In 1942, on the recommendation of 26-year-old Bob Santamaria, Australia’s Catholic bishops created a clandestine church organisation to smash the Communist Party’s massive trade union base. Soon, The Movement, working closely with
ASIO, became a sophisticated intelligence agency that would influence every corner of politics.
Santamaria based his Movement (also called The Show) completely on the Communist Party, copying its spectacularly successful union-organising machinery. Within a decade, it had defeated communist power in many major unions. He also adopted the communists’ strategy of infiltrating the Labor Party, and embarked on an aggressive program to transform it into a Catholic political machine, helping spark the great Labor Split of the mid-1950s.
Ironically, in modelling the Movement on his enemy, Santamaria imported its most odious characteristic: Stalinism. He rapidly embraced the characteristics of a Stalinist leader, actively cultivating his own ‘cult of personality’. Over time, this infected The Movement, as it adopted authoritarian practices and imposed anti-democratic policies on the unions it controlled, mirroring the communists’ modus operandi. As in the Communist Party, this inevitably caused internal battles and catastrophic splits that undermined and, eventually, destroyed The Movement.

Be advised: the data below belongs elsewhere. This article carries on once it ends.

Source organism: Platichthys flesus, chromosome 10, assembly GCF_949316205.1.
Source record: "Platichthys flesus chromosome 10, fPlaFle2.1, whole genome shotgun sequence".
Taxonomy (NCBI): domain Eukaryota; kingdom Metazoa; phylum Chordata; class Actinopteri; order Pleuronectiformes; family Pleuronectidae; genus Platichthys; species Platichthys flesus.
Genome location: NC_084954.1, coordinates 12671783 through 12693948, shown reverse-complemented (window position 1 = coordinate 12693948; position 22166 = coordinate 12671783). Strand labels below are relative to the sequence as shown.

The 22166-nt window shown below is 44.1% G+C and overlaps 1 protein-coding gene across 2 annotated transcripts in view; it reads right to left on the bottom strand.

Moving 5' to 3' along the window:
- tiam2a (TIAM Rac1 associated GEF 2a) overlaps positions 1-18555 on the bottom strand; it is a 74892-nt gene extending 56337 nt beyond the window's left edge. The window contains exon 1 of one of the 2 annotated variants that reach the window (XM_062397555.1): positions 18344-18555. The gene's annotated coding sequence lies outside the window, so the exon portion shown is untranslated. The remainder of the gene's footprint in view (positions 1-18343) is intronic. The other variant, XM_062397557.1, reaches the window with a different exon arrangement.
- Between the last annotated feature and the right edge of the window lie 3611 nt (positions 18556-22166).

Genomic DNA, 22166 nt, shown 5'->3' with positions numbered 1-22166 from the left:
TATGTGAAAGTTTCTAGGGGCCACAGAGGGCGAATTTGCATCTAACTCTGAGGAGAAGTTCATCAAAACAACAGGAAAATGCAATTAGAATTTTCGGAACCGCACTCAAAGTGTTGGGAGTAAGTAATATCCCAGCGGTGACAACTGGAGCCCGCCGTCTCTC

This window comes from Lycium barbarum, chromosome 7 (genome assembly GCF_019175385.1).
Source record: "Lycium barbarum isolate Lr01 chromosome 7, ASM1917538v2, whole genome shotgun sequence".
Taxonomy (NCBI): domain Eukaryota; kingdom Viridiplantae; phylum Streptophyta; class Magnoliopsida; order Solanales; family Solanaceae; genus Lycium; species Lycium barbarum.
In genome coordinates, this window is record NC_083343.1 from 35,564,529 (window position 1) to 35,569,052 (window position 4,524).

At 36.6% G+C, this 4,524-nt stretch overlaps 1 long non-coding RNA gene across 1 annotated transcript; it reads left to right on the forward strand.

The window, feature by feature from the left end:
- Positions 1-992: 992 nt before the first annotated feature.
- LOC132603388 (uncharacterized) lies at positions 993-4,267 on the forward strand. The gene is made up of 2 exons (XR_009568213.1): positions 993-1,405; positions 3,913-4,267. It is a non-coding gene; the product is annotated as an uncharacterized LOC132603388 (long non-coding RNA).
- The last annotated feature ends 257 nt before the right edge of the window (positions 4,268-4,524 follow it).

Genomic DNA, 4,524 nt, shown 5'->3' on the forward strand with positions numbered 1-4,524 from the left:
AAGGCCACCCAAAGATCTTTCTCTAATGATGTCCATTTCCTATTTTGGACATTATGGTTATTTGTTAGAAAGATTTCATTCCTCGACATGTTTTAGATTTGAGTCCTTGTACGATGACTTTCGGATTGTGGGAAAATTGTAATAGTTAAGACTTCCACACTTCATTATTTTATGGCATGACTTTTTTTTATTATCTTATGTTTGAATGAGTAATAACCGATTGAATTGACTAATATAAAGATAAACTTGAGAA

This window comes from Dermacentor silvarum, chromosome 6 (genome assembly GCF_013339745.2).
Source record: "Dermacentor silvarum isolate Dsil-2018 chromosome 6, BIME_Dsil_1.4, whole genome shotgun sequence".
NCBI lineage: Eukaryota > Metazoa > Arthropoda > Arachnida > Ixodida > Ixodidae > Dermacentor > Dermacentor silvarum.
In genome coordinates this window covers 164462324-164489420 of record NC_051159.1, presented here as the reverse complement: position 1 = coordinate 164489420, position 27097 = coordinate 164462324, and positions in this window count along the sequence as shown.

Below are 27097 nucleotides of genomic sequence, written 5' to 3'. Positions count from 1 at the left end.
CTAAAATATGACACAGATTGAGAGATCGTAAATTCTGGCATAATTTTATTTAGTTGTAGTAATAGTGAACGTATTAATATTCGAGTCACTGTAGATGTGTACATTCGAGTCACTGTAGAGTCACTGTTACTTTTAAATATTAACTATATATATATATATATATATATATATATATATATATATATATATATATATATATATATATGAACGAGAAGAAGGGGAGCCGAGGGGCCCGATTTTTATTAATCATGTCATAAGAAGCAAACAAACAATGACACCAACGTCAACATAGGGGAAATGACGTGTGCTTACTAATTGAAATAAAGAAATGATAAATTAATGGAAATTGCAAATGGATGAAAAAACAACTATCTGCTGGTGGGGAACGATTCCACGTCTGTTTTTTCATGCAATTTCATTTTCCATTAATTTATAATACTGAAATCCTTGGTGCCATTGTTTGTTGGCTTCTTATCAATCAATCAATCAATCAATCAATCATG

Weaving together a rich story from previously secret archives of both The Movement and the Communist Party, ASIO’s massive files, and extensive oralhistory interviews, The Show exposes a previously unseen side of Santamaria’s Catholic Movement.
‘Fascinating … an intriguing complement, and counterpoint, to the most important works published about Santamaria’s role in Australian political history … Aarons's book deserves to be widely read.’
Ross Fitzgerald, Weekend Australian
View all reviews
‘During the Cold War two tightly organised groups of ruthless idealists — one with their eyes on Moscow, the other with their eyes on Rome — fought each other in greatest secrecy for control of the Australian trade union movement and, ultimately, for control of the country. This scrupulously honest and scholarly history tells the inside story of one of the most significant struggles of Australia’s post-war history, on the basis of the intimate knowledge and understanding of two former political insiders on either side of the barricade who became closest friends after the dust of battle had settled.’
Robert Manne, author of The Petrov Affair
‘The Show is a major addition to the growing literature on Santamaria's anti-communist organisation and the labour movement in Australia.’
Bruce Duncan, author of Crusade or Conspiracy?
‘Not only a fascinating study of one of the most significant political struggles in our history, but also a window onto the times between the 1940s and 1990s.’ PICK OF THE WEEK
Steven Carroll, The Saturday Age